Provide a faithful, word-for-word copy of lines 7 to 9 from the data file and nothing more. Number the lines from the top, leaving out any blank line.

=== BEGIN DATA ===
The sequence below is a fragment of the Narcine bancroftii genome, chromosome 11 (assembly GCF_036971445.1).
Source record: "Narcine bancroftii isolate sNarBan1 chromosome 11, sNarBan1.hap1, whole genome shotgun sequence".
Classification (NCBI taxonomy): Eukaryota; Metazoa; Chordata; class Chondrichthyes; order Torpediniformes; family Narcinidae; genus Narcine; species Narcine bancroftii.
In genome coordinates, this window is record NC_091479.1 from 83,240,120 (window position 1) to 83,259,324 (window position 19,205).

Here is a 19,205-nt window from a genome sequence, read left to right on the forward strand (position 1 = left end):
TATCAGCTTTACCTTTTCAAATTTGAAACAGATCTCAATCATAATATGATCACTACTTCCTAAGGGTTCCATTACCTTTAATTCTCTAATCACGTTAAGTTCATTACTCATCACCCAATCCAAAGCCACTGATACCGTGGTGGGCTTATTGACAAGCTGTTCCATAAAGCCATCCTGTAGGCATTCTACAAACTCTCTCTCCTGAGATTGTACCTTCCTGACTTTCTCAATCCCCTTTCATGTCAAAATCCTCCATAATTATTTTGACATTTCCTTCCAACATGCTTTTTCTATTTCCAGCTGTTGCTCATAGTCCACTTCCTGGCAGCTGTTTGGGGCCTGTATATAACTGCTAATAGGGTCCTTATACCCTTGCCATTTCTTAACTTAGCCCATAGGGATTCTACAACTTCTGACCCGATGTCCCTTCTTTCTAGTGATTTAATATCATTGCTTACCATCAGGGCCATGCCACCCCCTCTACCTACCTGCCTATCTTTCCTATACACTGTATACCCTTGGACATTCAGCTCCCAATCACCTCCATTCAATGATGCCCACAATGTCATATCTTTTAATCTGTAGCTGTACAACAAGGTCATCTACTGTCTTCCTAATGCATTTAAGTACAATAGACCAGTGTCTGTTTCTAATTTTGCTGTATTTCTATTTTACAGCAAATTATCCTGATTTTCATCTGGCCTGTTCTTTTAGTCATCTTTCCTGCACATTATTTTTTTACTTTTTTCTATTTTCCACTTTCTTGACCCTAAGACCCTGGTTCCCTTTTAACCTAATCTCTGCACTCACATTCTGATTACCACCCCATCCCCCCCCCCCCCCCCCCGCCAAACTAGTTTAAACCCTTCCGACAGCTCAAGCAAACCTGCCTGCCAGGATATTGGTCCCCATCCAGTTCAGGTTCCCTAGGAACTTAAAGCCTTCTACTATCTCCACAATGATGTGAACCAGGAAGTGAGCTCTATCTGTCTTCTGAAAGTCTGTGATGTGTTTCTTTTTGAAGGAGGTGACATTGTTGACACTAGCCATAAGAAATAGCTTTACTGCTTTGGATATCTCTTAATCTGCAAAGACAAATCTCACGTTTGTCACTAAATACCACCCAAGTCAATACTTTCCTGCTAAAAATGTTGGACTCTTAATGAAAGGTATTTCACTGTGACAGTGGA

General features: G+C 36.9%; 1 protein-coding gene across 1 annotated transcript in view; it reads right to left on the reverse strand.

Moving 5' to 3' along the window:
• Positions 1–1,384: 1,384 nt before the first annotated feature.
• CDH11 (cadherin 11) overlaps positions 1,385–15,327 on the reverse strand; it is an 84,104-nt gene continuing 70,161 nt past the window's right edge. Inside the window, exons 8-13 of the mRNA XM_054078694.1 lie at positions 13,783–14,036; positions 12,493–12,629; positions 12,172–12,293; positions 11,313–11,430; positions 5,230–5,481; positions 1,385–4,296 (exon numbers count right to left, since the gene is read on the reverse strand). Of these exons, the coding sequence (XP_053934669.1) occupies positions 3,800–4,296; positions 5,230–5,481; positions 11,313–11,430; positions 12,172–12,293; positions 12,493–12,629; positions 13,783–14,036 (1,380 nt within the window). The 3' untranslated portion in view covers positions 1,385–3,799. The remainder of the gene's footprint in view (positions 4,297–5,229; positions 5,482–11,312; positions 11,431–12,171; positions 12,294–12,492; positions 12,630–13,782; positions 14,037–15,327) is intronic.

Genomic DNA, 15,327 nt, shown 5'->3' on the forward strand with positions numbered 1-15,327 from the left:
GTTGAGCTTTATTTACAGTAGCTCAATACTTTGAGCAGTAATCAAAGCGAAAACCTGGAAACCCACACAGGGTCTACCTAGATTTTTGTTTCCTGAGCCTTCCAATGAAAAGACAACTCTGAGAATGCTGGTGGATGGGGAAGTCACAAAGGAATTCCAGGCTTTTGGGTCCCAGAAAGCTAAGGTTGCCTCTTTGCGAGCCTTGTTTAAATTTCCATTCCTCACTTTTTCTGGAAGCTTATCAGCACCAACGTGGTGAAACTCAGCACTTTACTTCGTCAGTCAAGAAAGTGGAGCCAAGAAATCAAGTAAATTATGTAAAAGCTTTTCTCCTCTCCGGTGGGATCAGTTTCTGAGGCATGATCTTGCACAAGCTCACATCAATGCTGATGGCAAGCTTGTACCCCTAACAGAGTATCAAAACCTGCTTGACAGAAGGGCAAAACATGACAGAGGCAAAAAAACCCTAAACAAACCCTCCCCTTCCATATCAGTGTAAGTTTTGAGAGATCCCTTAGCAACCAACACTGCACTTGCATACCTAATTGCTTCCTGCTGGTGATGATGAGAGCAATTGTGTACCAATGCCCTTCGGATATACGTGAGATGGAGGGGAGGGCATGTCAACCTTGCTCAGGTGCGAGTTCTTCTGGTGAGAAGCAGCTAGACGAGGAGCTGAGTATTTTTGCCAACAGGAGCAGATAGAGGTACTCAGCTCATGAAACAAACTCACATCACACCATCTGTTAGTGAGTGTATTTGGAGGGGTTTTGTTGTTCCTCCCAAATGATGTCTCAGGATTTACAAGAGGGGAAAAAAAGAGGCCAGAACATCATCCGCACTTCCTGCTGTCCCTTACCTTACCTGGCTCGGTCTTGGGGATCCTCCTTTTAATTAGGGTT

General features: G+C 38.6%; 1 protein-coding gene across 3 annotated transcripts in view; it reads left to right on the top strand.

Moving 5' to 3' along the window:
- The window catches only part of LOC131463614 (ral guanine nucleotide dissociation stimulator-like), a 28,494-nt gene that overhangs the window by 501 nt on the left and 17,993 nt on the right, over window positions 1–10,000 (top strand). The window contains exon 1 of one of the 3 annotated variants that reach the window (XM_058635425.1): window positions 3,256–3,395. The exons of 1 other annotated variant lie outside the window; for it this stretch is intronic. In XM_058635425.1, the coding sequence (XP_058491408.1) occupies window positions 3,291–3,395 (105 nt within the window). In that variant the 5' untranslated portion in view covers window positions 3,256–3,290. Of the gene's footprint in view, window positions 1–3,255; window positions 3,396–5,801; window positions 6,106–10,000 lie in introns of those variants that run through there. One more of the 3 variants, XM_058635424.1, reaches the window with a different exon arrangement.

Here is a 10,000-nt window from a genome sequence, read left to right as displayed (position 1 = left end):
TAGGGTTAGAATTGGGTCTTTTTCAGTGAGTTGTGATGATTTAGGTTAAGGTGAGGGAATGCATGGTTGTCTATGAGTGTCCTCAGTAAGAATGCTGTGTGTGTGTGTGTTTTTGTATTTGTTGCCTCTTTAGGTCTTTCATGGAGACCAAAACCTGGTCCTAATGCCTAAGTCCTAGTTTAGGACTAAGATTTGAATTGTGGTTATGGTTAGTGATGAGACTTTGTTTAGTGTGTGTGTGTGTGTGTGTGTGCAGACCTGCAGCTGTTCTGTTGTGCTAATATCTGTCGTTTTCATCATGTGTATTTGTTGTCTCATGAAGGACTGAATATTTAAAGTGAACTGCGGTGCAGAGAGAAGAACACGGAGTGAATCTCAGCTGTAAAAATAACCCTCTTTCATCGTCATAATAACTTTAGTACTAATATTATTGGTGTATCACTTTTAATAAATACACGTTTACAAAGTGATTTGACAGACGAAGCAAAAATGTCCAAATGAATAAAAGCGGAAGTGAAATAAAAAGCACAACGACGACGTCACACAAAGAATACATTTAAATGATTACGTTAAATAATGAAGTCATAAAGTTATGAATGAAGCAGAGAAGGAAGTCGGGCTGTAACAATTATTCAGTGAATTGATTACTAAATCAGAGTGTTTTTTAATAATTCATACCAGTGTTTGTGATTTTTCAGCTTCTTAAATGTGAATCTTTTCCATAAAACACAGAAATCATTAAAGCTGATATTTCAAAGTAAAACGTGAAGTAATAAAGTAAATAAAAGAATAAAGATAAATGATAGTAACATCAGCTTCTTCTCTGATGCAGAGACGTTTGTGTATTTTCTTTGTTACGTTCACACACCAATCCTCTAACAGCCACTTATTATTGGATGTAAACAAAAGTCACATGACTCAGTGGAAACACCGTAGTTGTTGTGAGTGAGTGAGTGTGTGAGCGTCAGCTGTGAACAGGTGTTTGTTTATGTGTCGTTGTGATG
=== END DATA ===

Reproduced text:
General features: G+C 36.9%; 1 protein-coding gene across 1 annotated transcript in view; it reads right to left on the reverse strand.

Moving 5' to 3' along the window:
• Positions 1–1,384: 1,384 nt before the first annotated feature.